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Civil engineer and applied mathematician receives the Max Planck Research Prize

Montreal, QC – February 12, 2004 – Dr Patrick Selvadurai, professor of civil engineering and applied mechanics at McGill University, received the Max Planck Research Award in Engineering Sciences for 2003. Dr Selvadurai is the first faculty member at McGill University to receive the award and the first Canadian engineer and theoretical mechanicist to receive the Max Planck Award.

Dr Selvadurai’s research work spans a number of areas in continuum mechanics, computational and experimental geomechanics, and applied mathematics. In conjunction with his mathematical and computational modelling, Dr Selvadurai actively conducts experimental modelling in geomechanics, a rarity for accomplished researchers with interests in theoretical and computational modelling.

"The research support that I have received from NSERC throughout my academic career has had a profound influence on my ability to conduct fundamental research, which has a lasting value, and, most importantly, to train research students who can appreciate the value of fundamental research," says Dr Selvadurai.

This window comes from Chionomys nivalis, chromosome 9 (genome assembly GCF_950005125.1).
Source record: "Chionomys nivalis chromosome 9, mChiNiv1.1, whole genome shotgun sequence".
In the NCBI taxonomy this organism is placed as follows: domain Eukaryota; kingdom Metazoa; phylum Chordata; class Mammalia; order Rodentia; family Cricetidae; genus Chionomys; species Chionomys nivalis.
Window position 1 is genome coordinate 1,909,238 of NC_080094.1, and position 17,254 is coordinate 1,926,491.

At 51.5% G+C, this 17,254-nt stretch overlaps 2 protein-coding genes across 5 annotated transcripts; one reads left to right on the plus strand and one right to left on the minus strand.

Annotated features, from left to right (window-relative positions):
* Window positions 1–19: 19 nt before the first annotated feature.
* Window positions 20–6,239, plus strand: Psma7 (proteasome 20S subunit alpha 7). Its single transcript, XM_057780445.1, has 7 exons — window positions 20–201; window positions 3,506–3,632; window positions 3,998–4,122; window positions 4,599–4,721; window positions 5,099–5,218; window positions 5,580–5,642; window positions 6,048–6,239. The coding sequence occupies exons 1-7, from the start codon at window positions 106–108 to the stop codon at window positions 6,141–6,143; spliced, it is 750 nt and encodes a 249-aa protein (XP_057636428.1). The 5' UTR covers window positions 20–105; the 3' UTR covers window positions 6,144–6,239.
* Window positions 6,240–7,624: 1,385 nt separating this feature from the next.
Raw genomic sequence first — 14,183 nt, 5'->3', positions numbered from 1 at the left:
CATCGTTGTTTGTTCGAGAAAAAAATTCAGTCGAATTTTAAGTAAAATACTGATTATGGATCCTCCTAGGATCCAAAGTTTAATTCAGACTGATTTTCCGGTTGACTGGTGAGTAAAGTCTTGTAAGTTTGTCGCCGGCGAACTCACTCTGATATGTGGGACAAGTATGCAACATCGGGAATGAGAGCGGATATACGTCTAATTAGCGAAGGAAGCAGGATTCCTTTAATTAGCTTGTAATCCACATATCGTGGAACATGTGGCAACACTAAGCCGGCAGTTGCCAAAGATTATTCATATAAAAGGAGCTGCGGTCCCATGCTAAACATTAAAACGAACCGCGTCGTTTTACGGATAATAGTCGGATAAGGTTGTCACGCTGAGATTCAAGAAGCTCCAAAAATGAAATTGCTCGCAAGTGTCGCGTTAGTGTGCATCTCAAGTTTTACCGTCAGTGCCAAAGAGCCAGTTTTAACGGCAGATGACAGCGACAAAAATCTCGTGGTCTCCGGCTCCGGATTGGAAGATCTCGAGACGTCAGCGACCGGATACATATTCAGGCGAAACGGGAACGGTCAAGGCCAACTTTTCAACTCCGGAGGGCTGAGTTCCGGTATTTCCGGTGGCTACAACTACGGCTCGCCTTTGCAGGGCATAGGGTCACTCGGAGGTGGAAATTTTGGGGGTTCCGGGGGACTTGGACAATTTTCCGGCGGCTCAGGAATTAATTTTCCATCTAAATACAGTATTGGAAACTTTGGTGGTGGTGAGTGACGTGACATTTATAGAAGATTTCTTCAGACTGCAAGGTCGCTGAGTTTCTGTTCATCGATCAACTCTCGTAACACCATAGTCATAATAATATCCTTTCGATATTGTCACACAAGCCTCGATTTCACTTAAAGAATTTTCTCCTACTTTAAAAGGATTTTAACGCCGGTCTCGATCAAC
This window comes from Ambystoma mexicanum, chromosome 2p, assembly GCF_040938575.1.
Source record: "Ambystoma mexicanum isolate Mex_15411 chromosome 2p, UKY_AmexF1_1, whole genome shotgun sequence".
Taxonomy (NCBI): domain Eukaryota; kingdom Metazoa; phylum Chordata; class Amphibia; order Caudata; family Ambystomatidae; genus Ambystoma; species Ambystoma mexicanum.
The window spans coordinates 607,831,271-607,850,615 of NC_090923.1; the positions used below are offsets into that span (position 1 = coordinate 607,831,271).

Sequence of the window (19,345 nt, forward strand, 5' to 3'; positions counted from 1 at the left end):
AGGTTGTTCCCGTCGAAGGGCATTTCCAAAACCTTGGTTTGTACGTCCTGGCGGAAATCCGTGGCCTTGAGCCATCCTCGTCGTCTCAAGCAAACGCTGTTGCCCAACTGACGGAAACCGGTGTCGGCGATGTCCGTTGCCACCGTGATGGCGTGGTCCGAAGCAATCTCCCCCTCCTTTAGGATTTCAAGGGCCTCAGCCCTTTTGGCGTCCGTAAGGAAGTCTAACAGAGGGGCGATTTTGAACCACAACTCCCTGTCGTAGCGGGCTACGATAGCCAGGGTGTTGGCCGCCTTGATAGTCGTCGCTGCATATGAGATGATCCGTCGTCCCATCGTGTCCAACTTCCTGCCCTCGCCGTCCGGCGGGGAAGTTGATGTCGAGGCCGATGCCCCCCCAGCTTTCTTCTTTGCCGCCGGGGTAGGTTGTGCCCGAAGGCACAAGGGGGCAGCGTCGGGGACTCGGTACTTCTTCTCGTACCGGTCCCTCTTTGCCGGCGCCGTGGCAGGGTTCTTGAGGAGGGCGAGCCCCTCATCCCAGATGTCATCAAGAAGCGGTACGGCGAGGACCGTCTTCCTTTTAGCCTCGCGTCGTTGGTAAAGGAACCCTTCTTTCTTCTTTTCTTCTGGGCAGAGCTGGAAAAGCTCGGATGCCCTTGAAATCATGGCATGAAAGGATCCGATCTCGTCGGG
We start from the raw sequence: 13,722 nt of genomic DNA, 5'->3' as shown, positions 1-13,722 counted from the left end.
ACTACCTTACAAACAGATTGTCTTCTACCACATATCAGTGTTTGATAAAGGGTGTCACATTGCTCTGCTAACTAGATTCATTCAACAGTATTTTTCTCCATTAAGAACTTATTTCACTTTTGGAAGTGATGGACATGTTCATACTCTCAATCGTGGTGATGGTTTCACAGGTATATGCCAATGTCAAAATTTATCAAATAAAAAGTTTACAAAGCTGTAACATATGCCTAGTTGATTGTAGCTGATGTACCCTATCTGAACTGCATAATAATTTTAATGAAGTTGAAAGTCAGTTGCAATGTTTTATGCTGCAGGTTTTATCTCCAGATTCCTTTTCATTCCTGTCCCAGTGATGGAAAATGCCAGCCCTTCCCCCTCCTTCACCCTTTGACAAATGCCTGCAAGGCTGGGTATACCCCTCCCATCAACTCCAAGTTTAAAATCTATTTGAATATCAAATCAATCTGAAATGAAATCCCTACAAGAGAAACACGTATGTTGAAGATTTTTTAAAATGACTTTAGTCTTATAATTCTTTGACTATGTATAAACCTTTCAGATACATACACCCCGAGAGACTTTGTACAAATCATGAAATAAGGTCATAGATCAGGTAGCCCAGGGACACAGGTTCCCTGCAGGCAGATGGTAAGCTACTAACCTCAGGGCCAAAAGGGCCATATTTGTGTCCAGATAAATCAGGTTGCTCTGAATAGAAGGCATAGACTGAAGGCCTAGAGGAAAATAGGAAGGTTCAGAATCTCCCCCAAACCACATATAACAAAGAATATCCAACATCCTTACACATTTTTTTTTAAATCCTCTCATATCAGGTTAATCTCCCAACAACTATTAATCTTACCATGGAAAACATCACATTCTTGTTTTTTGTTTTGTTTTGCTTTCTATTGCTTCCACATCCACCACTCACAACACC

The Max Planck Award carries with it research funds that will enable Dr Selvadurai to collaborate with researchers at the University of Stuttgart and other research institutions in Germany over five years. This award acknowledges his outstanding research achievements in the areas of applied mathematics, theoretical and applied mechanics, environmental geomechanics and computational geomechanics.

The Max Planck Award is named after the 1918 German Nobel Laureate in physics, professor Dr Max Karl Ernst Ludwig Planck, who is recognized for numerous scientific accomplishments, including the discovery of energy quanta. Two other Canadians, Dr Donald Dawson and Dr Douglas Morris Ruthven, have received the award since its inception in 1990.